Discussion and analysis of the Supreme Court judgement
Guidance from The European Court of Human Rights was debated by the Supreme Court and they concluded that the European Court had not dealt with a case combining certain features of the cases before them. This included the following:
1. A person who lacked legal and factual capacity to deal with their own placement but had not evinced dissatisfaction or objection.
The Supreme Court concluded that the capacity to object was not a relevant feature in determination of deprivation of liberty.
2. A placement, not in a hospital or social care home, but in a small group or domestic setting which was as close as possible to "normal" home life.
The Supreme Court noted that the ECtHR had never had to consider a case where a person was confined to what may be described as an ordinary home. The Court concluded with a majority agreementthat the fact that a person is confined to a domestic home, as opposed to a hospital or other institution, does not prevent them from contending that they had been deprived of liberty.
3. The initial authorisation of that placement by a court as being in the person's best interests.
The Supreme Court distinguished Court involvement in such circumstances from when it would get involved to sentence a criminal. Hence it rejected the notion that deprivation of liberty should continue for an unlimited time simply because the Court authorises this and should be subject to regular reviews.
4. The regime is no more intrusive or confining than is required for the protection and well-being of the person concerned.
The Supreme Court ruled that the ‘purpose’ of confining a person has no relevance to the question of whether they had been deprived of liberty.
The Supreme Court ruled that people with mental and physical disabilities (including people with intellectual disabilities) had the same human rights as everyone else although recognised that their rights had sometimes to be restricted. Far from disability entitling the state to deny such people human rights, it imposed a duty to make reasonable accommodation to cater for their special needs.
The Supreme Court’s decision defined the ‘Acid Test’ for deprivation of liberty as “a person is under the complete supervision and control of those caring…… and is not free to leave”.
The "relative normality" approach adopted by the Court of Appeal (P v Cheshire West and Chester Council  EWCA Civ 1257), was rejected in P's case, as it was inconsistent with the view that people with disabilities had the same rights as everyone else, and the restriction of liberty is determined by comparing the extent of actual freedom with someone of same age whose freedom is not limited. The Court also ruled that ‘benevolence underpinning a regime which restricts liberty is irrelevant to an assessment of whether it in fact amounts to deprivation’.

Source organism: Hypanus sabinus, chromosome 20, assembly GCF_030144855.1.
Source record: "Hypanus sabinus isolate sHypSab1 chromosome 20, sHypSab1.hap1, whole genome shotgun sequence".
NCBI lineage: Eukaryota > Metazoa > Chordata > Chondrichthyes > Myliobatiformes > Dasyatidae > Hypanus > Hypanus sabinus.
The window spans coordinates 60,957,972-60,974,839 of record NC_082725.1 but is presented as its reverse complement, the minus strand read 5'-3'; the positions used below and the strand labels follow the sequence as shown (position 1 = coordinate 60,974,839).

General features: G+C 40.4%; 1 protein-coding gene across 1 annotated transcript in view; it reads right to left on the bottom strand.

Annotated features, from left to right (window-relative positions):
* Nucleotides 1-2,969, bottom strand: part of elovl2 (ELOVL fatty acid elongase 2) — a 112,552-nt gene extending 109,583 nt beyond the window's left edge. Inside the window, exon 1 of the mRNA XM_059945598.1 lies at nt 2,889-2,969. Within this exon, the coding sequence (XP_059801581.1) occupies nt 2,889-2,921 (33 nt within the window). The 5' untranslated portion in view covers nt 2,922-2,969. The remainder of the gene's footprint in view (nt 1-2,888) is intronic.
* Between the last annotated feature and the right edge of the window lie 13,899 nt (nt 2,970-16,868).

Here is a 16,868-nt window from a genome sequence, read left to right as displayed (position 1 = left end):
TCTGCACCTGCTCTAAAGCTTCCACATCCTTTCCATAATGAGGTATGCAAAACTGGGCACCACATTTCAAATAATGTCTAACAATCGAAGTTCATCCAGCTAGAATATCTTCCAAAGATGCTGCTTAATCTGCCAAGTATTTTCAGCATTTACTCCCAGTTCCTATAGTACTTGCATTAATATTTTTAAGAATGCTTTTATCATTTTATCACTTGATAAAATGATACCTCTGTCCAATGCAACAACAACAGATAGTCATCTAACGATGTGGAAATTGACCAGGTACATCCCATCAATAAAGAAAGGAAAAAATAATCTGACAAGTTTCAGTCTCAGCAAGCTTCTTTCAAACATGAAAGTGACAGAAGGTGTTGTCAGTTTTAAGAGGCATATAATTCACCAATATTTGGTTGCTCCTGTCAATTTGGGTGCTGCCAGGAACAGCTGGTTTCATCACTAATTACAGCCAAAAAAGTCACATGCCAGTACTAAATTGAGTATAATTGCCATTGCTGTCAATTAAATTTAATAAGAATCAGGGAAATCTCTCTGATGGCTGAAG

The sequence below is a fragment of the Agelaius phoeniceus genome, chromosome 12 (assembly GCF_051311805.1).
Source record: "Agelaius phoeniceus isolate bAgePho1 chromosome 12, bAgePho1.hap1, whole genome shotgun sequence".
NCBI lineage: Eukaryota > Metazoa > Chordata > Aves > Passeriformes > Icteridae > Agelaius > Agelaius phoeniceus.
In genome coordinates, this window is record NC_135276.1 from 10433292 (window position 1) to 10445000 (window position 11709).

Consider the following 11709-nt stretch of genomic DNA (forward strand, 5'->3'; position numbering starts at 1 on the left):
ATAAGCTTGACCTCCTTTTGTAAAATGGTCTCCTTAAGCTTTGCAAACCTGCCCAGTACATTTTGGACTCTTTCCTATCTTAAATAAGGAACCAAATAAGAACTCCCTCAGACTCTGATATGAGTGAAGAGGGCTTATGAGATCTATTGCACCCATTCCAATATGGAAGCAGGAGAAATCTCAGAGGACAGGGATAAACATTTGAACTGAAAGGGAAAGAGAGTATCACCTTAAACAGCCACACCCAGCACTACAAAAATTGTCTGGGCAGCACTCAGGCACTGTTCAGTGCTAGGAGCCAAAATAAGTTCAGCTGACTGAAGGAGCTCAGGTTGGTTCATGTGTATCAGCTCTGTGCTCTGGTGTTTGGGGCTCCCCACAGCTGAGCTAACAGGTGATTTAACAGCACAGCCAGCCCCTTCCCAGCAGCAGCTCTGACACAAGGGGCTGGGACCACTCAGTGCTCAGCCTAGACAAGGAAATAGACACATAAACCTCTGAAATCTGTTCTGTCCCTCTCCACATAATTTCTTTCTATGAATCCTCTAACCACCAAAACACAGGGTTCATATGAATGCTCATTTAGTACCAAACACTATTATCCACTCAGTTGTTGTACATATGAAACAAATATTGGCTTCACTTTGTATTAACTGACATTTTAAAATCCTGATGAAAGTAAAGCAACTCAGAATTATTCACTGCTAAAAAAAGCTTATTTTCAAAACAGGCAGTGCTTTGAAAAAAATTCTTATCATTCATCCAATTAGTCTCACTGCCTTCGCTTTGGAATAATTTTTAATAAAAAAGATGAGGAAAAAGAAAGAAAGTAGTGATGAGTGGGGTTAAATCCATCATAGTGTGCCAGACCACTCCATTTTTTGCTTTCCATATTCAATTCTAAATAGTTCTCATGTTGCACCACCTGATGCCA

The judgement hence articulates a simple, objective and workable approach to assessing deprivation of liberty, and serves as a model for future decision-making, without much need for further elaboration of the test. It does away with the rather ‘conceptually problematic comparator approach advocated by the Court of Appeal’ (Thirty Nine Essex Street, 2014).
This judgement appears to bridge the ‘Bournewood gap’. Since the ECtHR judgement in HL v UK and subsequent introduction of the DOLS in the Mental Capacity Act, there continues to be concern regarding the procedures surrounding care of vulnerable particularly compliant incapacitated people and that they continue to be detained unlawfully. The existing DOLS regime had not addressed issues around the illegality of their detention (Select Committee on the Mental Capacity Act 2005, House of Lords 2013 to 2014).
The lack of suitable safeguards has led to scandals such as Winterbourne View. The Care Quality Commission has since reviewed its inspection guidance and procedures in line with concerns about care of vulnerable people. Even prior to this judgement, the parliamentary review (Select Committee on the Mental Capacity Act 2005, House of Lords 2013 to 2014) has recommended an overhaul of the DOLS implementation process and there has been disparity with the level of protection afforded to adults with capacity by the criminal justice system (Thirty Nine Essex Street, 2014).
The Supreme Court judgement has been seen as logical as it guarantees equality of rights for people with disabilities. This is in line with the position advocated by The United Nations Convention on the Rights of Persons with Disabilities (CRPD).
However there has been concern about the impact that lowering the Article 5 threshold will have on supported living and shared living settings. Lowering the threshold of what constitutes deprivation of liberty was always likely to bring many more people under the provisions of DOLS and cause capacity and cost issues for public, statutory and provider services. This was however seen as a small price to pay in achieving the government’s obligation to safeguard vulnerable people (Thirty Nine Essex Street, 2014).
All disabled and vulnerable adults lacking the relevant capacity who receive care or support funded by, or arranged by, a public body now need to be reviewed to see if the acid test is satisfied. Foster carers, children in local authority care, and family members receiving support from health or social services may now be acting unlawfully unless the procedural and substantive safeguards in Article 5 are met.
It has been over a year since the 19th of March 2014 Supreme Court judgement and in this year there has been a massive increase in referrals for DOLS assessments from 13,000 DOLS applications in 2013-14 to 86,500 since the judgement (HL Deb (2014-15) 760 col 976).The cost to councils arising from the changes as outlined in the judgement is estimated to have increased by more than £98 million. This has caused large backlogs in completing such authorizations and in one authority, 2000 cases are awaiting standard authorization.